Pay attention to the size of your plate! While this may seem simple enough, the reality is that most of us have been programmed to “fill our plates” regardless of the size. In fact, we rarely stop to even consider the way that plate size impacts portion size. According to some experts, it’s not uncommon for a person to end up eating 25 percent to 50 percent more food from a bigger dish! There’s a way around this. First, if you are at a gathering, try to grab a dish that’s close to the size you use for your meals at home. If the dishes only come in one size, estimate the size of your “normal” dish within the larger dish. Only fill your plate to cover your regular portion size from home!

Mindful Eating Tip #3: Don’t Socialize Near the Food

This little hack is helpful for holidays, parties and work meetings! Proximity to food makes us more likely to dip our hands in! In a study looking at how visibility and convenience influence candy consumption, researchers placed candy dishes in work settings to see if proximity influenced how much candy study participants would eat. The results of this study were surprising. People ate nine candies when a dish was on the desk. When the candy was placed in a drawer, they ate six. When participants had to get up from their desk, they ate only four pieces!

It’s easy to see how being able to simply “reach” for food makes it more challenging to practice mindful eating. When the food is further away, it gives you more time to think about whether or not you really want that food.

Mindful Eating Tip #4: Start the Day With Your Own Breakfast

Getting your day off to a rocky start that includes grabbing for whatever is available can set you up for a day of distracted, mindless eating. We can’t always control what others are going to serve at events like holiday gatherings. However, we can control what we eat before we get there. Pay special attention to breakfast if it’s the only meal of the day that you can control. By practicing mindful eating earlier in the day, you can better avoid distracted eating later in the day. You are setting yourself up for mindful eating all day long!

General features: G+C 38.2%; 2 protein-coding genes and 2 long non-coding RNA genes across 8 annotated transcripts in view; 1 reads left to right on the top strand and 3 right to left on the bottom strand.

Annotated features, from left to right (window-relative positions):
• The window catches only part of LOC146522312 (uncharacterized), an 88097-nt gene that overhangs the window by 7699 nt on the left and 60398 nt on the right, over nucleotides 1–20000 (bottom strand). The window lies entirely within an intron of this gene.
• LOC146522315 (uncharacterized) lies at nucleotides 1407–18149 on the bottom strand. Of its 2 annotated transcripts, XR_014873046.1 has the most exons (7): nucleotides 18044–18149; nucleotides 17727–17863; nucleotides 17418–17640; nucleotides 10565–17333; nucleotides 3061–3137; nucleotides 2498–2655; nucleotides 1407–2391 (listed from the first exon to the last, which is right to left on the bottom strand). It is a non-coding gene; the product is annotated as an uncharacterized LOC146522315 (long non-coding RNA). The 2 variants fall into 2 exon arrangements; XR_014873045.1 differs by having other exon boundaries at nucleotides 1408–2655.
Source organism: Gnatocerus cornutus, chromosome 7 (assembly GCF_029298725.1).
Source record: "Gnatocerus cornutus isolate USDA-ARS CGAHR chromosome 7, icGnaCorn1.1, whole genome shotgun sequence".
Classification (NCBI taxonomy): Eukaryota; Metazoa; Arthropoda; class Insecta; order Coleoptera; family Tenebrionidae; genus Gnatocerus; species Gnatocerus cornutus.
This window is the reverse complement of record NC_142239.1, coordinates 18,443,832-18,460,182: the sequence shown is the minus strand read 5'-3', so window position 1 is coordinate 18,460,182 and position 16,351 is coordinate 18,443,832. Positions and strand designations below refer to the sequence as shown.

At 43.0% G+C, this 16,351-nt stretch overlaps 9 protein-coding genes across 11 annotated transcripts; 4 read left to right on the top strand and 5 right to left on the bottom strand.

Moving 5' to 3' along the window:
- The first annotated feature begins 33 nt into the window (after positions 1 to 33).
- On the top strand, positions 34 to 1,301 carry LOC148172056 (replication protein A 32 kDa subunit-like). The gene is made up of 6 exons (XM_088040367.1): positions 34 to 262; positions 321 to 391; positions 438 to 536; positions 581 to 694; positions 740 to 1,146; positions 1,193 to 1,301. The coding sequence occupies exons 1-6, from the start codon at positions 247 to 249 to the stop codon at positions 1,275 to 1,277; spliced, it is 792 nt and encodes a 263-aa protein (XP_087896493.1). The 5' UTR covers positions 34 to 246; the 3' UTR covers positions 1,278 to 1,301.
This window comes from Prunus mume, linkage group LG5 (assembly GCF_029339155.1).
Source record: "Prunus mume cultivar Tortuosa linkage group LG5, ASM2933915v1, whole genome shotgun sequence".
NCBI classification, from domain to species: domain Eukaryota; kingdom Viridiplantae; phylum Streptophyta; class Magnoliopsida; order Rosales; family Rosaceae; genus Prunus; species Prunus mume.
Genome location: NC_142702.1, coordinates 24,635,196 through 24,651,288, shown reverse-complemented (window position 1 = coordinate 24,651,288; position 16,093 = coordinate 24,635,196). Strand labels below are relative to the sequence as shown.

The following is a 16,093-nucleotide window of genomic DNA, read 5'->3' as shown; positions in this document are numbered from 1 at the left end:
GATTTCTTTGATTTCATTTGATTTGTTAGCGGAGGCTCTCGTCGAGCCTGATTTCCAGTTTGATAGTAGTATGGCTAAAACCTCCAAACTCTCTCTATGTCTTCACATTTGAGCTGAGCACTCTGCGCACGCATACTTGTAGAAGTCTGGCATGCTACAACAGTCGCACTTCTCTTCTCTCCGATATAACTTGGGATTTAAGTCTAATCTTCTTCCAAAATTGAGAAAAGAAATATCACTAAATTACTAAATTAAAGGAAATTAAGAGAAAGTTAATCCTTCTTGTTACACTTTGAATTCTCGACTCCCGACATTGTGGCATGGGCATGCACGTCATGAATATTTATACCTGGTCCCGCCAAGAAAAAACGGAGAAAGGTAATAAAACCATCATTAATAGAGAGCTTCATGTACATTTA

Here are a couple of ideas for a mindful breakfast. Prepare a hearty egg scramble that keeps you feeling full and energized. The healthy proteins will get you in the mindset for healthy meals without a sense of deprivation for the rest of the day. If you stay at someone’s house overnight before a big holiday, take along something easy and convenient like overnight oats.

Mindful Eating Tip #5: Keep Your Plate Away From the Television

This might just be the most important tip of all! Being distracted by shows, movies and videos may be one of the most significant unknown health risks people face today! Eating while watching television around the holidays can be especially dangerous! Want to know why? This is a time of year when holiday baking shows flood the airways and streaming services. A study from University of Surrey found that watching cooking shows and videos can cause us to eat more.

Of course, eating while gathered around the television for any reason can cause us to eat more. What many people don’t realize is that eating while watching television makes food less satisfying. As a result, we keep going back for more because we aren’t satiated quite as easily.

Having our senses occupied by the screen can also cause us to miss critical cues that tell us we’ve eaten enough! There’s also a “time” component. Making the decision to eat while watching a television show locks in our “eating time” for the duration of that show. This may cause us to go back for “seconds” several times to remain in a state of eating until the end of the program we’re watching!

What to do instead? Practice mindful eating by making the decision to start a show or movie after eating for the evening.

Final Thoughts: Mindful Eating Makes the Holidays More Enjoyable

Mindfulness elevates the experience of eating. It’s important to remember that mindfulness isn’t a punishment designed to stop us from seeing food as a means of enjoyment. The opposite is true. Mindfulness allows us to live in the moment with our plates instead of feeling like we’re always chasing the pleasure that’s dulled by distraction.

Couple enjoying Thanksgiving dinner.

Emily Mendez, M.S., Ed.S. is a mental health writer and wellness expert. She’s been quoted by leading news sites like INSIDER, Family Circle, Bustle, Fatherly, Brit + Co, Romper, Elite Daily and more. Before embarking on a career in writing, Emily was a private practice psychotherapist. When she’s not writing, Emily’s either finding new places to explore on the map, perfecting her dance moves, or binge-watching Netflix. Read more at emilymendez.com